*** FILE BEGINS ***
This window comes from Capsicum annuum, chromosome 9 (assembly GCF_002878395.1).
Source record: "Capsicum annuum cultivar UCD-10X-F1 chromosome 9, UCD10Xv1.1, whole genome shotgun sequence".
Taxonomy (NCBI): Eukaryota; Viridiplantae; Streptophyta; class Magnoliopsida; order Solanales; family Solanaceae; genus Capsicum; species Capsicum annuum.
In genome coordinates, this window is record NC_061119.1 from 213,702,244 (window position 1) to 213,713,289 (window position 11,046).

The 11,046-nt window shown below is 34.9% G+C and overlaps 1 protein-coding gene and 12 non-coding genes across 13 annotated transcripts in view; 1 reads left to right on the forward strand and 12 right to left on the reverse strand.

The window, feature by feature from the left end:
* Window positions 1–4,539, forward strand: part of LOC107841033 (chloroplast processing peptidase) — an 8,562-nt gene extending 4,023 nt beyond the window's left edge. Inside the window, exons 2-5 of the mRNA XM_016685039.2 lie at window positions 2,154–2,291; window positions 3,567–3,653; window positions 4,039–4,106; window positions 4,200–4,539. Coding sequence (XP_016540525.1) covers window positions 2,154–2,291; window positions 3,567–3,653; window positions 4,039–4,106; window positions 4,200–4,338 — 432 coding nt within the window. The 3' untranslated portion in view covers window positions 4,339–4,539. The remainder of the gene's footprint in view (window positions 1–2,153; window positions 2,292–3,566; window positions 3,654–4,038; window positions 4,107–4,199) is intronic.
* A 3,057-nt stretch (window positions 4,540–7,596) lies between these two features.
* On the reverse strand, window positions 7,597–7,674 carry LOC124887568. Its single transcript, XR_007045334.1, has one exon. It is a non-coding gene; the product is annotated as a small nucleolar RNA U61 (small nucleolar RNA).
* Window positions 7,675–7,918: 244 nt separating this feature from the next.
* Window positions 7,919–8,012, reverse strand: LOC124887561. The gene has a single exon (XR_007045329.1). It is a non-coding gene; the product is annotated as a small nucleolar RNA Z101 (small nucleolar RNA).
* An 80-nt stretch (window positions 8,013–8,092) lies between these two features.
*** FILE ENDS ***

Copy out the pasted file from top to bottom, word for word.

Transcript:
This window comes from Capsicum annuum, chromosome 9 (assembly GCF_002878395.1).
Source record: "Capsicum annuum cultivar UCD-10X-F1 chromosome 9, UCD10Xv1.1, whole genome shotgun sequence".
Taxonomy (NCBI): Eukaryota; Viridiplantae; Streptophyta; class Magnoliopsida; order Solanales; family Solanaceae; genus Capsicum; species Capsicum annuum.
In genome coordinates, this window is record NC_061119.1 from 213,702,244 (window position 1) to 213,713,289 (window position 11,046).

The 11,046-nt window shown below is 34.9% G+C and overlaps 1 protein-coding gene and 12 non-coding genes across 13 annotated transcripts in view; 1 reads left to right on the forward strand and 12 right to left on the reverse strand.

The window, feature by feature from the left end:
* Window positions 1–4,539, forward strand: part of LOC107841033 (chloroplast processing peptidase) — an 8,562-nt gene extending 4,023 nt beyond the window's left edge. Inside the window, exons 2-5 of the mRNA XM_016685039.2 lie at window positions 2,154–2,291; window positions 3,567–3,653; window positions 4,039–4,106; window positions 4,200–4,539. Coding sequence (XP_016540525.1) covers window positions 2,154–2,291; window positions 3,567–3,653; window positions 4,039–4,106; window positions 4,200–4,338 — 432 coding nt within the window. The 3' untranslated portion in view covers window positions 4,339–4,539. The remainder of the gene's footprint in view (window positions 1–2,153; window positions 2,292–3,566; window positions 3,654–4,038; window positions 4,107–4,199) is intronic.
* A 3,057-nt stretch (window positions 4,540–7,596) lies between these two features.
* On the reverse strand, window positions 7,597–7,674 carry LOC124887568. Its single transcript, XR_007045334.1, has one exon. It is a non-coding gene; the product is annotated as a small nucleolar RNA U61 (small nucleolar RNA).
* Window positions 7,675–7,918: 244 nt separating this feature from the next.
* Window positions 7,919–8,012, reverse strand: LOC124887561. The gene has a single exon (XR_007045329.1). It is a non-coding gene; the product is annotated as a small nucleolar RNA Z101 (small nucleolar RNA).
* An 80-nt stretch (window positions 8,013–8,092) lies between these two features.